You May Also Like

This new fitness club for pregnant women is definitly *not* what you’d expect when you’re expecting

Breaking: How WeWork’s first wellness club is ushering in a new era for boutique fitness

This 10-minute, ballet-inspired workout will *seriously* tone your lower body

Why Lo Bosworth stopped doing high-intensity cardio

In a rush? Copy Kristen Bell’s simple and quick sprint-based workout

This butt-boosting move is seriously star-powered (just ask Emma Stone, Ashley Graham, or Kate Upton)

Which workout is better for you: running or spinning?


Pin It
Photo: Stocksy/Studio Firma/Rob and Julia Campbell
1/2

Deciding whether to tap it back or pound the pavement can be as tough a question to answer as what Sex and the City character you are, which is why having experts weigh in on the pros and cons of both popular workouts can be helpful. So, should you be clipping in or lacing up your sneakers? Turns out, like so much of life, the answer is complicated.

That’s because each exercise offers plenty of healthy body (and mind) benefits. “A lot of the same muscle groups are worked in both—just in different manners,” says Vinnie Miliano, a certified run coach at Mile High Run Club in New York City. Really, when it comes to deciding which is best for you, it’s all about your goals.

Below is a breakdown of how running and spinning compare when it comes to toning, amping up your metabolism, boosting your mood, and more healthy indicators.

Get Started
2/2

Photo: Stocksy/Studio Firma

To tone your total body: running

Both exercises are great for your legs, glutes, and thighs. But “core stabilization plays a much stronger role in running than in spinning and takes a lot more work to strengthen,” Miliano says. “Arms also play bigger role as a lot of propulsion comes the chest and lats and general arm mobility.”

To increase your metabolic rate: spinning

The high-intensity intervals in a spin class “create an oxygen deficit, which the body makes up for in recovery time,” says Alex Robinson, managing lead instructor at Flywheel Sports, who’s also a certified personal trainer and performance enhancement specialist. It’s called excess post exercise oxygen consumption, or EPOC, and it may last for up to 36 hours after the workout. “This means you’re burning extra calories during rest for up to a day and a half,” he explains.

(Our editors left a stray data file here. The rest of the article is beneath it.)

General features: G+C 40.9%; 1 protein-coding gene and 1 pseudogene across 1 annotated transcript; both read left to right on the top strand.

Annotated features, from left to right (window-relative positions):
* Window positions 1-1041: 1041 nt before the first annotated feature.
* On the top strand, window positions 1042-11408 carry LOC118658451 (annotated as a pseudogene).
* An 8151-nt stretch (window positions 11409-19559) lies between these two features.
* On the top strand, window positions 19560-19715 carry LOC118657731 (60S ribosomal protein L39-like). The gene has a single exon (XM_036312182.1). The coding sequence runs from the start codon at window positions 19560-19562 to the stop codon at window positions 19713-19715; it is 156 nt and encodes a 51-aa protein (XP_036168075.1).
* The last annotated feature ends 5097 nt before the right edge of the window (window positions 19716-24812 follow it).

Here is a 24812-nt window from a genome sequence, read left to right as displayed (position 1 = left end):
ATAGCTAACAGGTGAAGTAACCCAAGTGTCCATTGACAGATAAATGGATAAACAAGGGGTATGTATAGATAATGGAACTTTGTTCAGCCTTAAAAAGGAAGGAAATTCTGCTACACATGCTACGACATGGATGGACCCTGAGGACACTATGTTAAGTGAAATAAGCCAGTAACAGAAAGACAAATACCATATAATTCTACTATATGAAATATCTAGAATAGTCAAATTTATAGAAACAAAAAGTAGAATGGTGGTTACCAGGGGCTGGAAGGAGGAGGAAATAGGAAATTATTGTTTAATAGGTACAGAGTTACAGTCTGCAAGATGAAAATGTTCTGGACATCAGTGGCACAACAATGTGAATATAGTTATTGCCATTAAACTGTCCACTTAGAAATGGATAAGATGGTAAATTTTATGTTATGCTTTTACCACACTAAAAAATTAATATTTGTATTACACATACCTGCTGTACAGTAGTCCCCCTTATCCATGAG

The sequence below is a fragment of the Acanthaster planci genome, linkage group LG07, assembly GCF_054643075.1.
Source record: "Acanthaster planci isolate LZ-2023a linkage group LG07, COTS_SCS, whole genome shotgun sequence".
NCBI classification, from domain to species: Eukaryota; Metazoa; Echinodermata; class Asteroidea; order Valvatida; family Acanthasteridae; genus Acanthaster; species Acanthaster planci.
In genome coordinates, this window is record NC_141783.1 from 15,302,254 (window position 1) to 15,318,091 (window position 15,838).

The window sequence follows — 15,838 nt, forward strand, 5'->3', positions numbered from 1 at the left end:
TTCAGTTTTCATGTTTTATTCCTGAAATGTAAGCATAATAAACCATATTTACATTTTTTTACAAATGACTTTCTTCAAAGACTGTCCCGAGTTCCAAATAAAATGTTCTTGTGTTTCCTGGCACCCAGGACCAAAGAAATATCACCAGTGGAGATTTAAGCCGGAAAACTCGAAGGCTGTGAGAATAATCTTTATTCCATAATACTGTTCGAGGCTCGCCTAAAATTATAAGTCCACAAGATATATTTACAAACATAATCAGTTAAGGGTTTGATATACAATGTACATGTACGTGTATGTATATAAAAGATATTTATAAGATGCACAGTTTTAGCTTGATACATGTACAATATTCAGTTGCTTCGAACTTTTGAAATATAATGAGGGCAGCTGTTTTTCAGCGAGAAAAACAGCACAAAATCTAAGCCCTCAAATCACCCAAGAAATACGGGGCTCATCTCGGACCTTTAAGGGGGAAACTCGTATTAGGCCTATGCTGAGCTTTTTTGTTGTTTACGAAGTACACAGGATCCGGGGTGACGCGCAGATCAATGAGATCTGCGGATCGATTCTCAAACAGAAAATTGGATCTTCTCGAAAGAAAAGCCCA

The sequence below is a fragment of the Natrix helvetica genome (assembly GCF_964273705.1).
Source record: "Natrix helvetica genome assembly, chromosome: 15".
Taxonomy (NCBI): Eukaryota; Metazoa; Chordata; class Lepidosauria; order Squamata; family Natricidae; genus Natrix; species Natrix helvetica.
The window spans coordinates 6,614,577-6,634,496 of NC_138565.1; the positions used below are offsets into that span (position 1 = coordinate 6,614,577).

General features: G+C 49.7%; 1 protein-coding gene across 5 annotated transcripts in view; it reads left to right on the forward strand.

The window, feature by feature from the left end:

To boost your mood: both

Any cardio junkie will admit that the post-workout endorphin rush is downright addictive—and there’s plenty of science to support the healthy benefits physical activity has on your emotions. “Clinical trials have successfully used exercise to treat anxiety disorders and depression,” Robinson says. “Exercise reduces the body’s levels of stress hormones like adrenaline and cortisol.” Translation: You’ll feel happier overall whether you run or cycle. Win-win.

To keep your brain healthy: both

Worried about dementia or memory function? Working out is a sure way to boost brain power. Robinson points to a study by the Proceedings of the National Academy of Sciences; it found that aerobic exercise actually increases the size of the hippocampus, a part of the brain that shrinks in late adulthood and can reduce memory function.

To reduce physical wear and tear: spinning

Spinning is generally considered easier on the body, particularly the knees. “Cycling is lower-impact and helps protect joints and keep you going for longer,” Robinson says. Sounds like a winner.

Boost your cardio IQ! Find out how long you actually need to run to get the most benefits, and how much cardio is too much.